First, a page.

The beginning of an exodus from the NIGP Code? by Jon Hansen

Posted on June 25, 2015


“ is an eprocurement website that runs Riverside/Irvine California and perhaps a few others . . . 

They just announced the switch from NIGP to NAICS. Makes sense for smaller epro services like activebidder to strategically shift from NIGP after perfect commerce?” – anonymous source

In my most recent post (New NIGP Revelations: A Story of Burnt Bridges and Promises of A Day of Reckoning), I suggested that my coverage of the #CodeGate scandal to this point represents the tip of the iceberg.  My reasoning behind reaching this conclusion, is due to the type of information that is now coming in, as well as the sources from which these new insights are originating.

Based on what I am receiving now in the way of feedback, it appears that the real talking in terms of industry response to the revelations about the NIGP and how it conducts itself – in particular the Missouri bid involving Perfect Commerce – is beginning to manifest itself in a number of ways.

“I only started paying attention in December after you focused on the matter. In the moment, though, it seems like dependency on NIGP is waning . . . I wonder what other companies in public eprocurement will use as a code backbone. In light of the threat of Perfect Commerce, it would make sense from a business perspective to move away from the NIGP.” – anonymous source

To start, I believe that similar to aftershocks, the consequences of what happened in Missouri are ultimately going to reverberate by way of a likely exodus – over time – from the NIGP Code. While the shift will not occur with great fanfare, its erosive inevitability – based on what I am hearing, is hard to ignore.

Of course a Code exodus is not the only factor to consider.

Beyond demonstrating the conflict of interest relationship between the NIGP and Periscope, and its related risks relative to the stewardship of the Code, Missouri also opened the doors of awareness to other serious problems within the non-profit organization. In short, the NIGP is a muddled cocktail of what appears to be oligarchic self-serving interests that offers little value in a dramatically changing industry.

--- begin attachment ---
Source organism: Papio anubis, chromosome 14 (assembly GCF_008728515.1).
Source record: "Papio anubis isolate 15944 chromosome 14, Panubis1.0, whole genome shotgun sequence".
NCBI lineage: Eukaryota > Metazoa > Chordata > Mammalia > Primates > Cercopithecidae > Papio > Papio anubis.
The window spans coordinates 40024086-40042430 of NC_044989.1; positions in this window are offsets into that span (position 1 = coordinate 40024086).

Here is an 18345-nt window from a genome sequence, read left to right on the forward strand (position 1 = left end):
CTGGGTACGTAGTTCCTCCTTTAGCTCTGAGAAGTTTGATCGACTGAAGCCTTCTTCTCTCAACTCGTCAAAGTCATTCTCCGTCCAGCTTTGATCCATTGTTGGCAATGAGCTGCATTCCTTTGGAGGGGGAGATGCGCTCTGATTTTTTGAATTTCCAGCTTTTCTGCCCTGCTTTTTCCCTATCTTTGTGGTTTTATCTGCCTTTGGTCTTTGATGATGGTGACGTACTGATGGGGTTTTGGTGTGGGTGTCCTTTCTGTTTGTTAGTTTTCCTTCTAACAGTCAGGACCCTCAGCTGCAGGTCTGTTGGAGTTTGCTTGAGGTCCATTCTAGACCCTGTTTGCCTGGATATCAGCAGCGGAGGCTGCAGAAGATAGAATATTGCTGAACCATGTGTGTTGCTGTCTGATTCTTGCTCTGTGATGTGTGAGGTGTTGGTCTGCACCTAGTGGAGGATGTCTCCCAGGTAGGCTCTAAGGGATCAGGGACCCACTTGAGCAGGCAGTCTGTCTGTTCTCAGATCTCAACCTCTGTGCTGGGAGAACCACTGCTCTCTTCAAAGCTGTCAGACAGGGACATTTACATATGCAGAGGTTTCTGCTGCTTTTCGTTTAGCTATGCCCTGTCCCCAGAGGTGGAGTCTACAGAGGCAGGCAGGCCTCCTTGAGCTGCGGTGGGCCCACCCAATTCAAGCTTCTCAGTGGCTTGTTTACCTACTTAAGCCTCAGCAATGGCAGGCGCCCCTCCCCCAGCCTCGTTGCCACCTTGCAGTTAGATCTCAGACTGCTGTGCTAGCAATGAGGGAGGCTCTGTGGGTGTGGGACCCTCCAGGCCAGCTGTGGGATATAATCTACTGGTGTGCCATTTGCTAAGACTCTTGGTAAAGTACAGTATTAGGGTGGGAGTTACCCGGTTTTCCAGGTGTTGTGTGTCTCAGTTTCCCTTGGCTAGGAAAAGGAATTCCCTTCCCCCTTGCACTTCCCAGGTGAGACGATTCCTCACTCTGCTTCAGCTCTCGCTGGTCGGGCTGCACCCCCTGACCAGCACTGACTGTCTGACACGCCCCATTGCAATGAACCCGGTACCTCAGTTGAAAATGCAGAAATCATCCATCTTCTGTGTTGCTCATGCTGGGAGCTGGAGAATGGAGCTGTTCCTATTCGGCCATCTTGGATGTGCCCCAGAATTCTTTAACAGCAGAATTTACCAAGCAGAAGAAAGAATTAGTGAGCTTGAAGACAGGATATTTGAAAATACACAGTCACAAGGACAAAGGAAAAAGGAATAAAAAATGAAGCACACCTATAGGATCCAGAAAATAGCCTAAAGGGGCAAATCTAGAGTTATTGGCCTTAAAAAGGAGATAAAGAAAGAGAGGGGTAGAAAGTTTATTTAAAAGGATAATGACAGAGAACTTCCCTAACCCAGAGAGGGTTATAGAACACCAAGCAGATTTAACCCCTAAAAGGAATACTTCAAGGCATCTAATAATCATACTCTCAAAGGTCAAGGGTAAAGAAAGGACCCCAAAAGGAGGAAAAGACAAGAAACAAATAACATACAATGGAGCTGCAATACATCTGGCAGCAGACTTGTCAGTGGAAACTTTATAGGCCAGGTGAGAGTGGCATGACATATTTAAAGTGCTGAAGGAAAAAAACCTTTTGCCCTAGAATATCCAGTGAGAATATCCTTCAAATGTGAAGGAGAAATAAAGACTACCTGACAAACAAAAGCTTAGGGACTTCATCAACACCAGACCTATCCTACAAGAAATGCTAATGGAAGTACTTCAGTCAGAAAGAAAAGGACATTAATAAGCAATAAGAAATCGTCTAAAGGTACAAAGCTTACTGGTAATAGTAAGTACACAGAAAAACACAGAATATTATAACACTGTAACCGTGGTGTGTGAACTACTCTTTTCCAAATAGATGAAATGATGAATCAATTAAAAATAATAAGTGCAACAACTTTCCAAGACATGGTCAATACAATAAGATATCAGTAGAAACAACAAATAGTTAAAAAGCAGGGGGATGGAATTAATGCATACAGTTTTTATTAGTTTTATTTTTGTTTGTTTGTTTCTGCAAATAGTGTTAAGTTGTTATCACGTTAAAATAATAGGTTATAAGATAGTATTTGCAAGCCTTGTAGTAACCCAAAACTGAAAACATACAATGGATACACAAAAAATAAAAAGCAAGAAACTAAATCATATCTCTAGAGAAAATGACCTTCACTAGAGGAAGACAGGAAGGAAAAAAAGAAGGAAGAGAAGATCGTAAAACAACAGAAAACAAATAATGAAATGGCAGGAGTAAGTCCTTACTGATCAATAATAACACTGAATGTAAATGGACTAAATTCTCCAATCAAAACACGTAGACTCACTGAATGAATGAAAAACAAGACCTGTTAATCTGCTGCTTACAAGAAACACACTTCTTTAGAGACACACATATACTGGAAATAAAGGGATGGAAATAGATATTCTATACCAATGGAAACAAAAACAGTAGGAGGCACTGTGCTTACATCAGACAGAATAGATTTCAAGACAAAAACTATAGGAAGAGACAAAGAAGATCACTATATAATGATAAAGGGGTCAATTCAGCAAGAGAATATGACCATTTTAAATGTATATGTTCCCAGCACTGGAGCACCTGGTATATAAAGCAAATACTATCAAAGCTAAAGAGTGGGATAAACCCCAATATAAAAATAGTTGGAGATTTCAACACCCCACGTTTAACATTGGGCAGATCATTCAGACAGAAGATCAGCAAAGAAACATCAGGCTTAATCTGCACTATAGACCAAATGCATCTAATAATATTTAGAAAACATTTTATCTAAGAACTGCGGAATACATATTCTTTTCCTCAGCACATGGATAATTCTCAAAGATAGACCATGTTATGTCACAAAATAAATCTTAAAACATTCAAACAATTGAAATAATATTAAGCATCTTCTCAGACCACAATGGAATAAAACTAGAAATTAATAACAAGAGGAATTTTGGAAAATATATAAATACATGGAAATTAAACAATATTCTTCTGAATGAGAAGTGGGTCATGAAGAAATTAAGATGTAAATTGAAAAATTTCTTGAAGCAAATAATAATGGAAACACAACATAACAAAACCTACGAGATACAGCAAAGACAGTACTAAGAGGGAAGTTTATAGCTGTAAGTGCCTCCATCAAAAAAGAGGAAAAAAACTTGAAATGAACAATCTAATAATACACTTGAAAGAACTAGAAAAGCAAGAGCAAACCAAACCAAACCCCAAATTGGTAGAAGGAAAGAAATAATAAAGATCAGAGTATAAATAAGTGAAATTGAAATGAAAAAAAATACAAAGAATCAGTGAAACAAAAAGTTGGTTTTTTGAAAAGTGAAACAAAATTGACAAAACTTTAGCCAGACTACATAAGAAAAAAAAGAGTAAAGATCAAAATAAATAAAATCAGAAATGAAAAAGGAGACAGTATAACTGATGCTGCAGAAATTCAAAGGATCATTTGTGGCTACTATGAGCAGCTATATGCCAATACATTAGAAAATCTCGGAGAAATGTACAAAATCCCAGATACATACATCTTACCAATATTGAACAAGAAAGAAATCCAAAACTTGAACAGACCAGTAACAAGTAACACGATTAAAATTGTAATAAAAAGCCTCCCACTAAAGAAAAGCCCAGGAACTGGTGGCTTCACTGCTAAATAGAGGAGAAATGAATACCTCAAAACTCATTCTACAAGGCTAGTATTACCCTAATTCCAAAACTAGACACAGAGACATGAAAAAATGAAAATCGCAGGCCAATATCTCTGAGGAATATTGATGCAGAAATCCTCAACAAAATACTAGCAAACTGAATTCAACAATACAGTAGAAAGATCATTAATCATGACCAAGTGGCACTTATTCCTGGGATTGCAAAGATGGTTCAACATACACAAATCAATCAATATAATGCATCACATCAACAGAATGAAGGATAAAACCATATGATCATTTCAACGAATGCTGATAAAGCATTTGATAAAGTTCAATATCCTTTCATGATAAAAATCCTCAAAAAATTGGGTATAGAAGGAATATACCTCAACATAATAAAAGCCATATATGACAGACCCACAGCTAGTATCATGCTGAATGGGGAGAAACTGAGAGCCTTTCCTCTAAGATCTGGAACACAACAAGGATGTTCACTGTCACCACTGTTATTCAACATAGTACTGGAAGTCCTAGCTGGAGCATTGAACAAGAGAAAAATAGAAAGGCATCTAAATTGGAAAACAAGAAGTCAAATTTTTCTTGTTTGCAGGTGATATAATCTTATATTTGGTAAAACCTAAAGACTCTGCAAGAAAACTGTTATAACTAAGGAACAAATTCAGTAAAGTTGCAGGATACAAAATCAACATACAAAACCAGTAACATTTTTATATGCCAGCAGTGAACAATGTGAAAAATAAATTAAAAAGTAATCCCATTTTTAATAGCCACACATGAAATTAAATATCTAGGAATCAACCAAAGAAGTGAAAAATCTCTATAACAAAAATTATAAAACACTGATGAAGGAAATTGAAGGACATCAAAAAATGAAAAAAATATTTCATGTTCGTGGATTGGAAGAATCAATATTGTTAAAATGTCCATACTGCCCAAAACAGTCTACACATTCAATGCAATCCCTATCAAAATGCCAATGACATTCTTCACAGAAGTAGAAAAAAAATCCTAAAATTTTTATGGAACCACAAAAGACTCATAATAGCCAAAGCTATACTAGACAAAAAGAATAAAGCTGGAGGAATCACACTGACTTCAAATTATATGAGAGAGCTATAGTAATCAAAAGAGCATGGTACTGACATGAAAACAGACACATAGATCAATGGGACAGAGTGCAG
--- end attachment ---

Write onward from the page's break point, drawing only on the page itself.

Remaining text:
Water Buffaloes

Specifically, it appears that the NIGP’s way of doing business does not align with the values that will define our profession in the years ahead. Or as one person put it, when they think of the NIGP in the context of today’s more worldly and socially conscientious procurement professional, images of Fred Flintstone and the Loyal Order of Water Buffaloes immediately come to mind. The recent accolades for NIGP CEO Rick Grimm by Donald Buffum and CIPS, does little to challenge this view. Or to put it another way, the days of backroom deals and secret handshakes are over.

In the end, and I did not fully grasp this truth until recently, the NIGP’s ultimate fate has already been decided. How it will play out over time will likely reflect the words of General Macarthur who, in a speech to Congress said, “Old soldiers never die they just fade away.”

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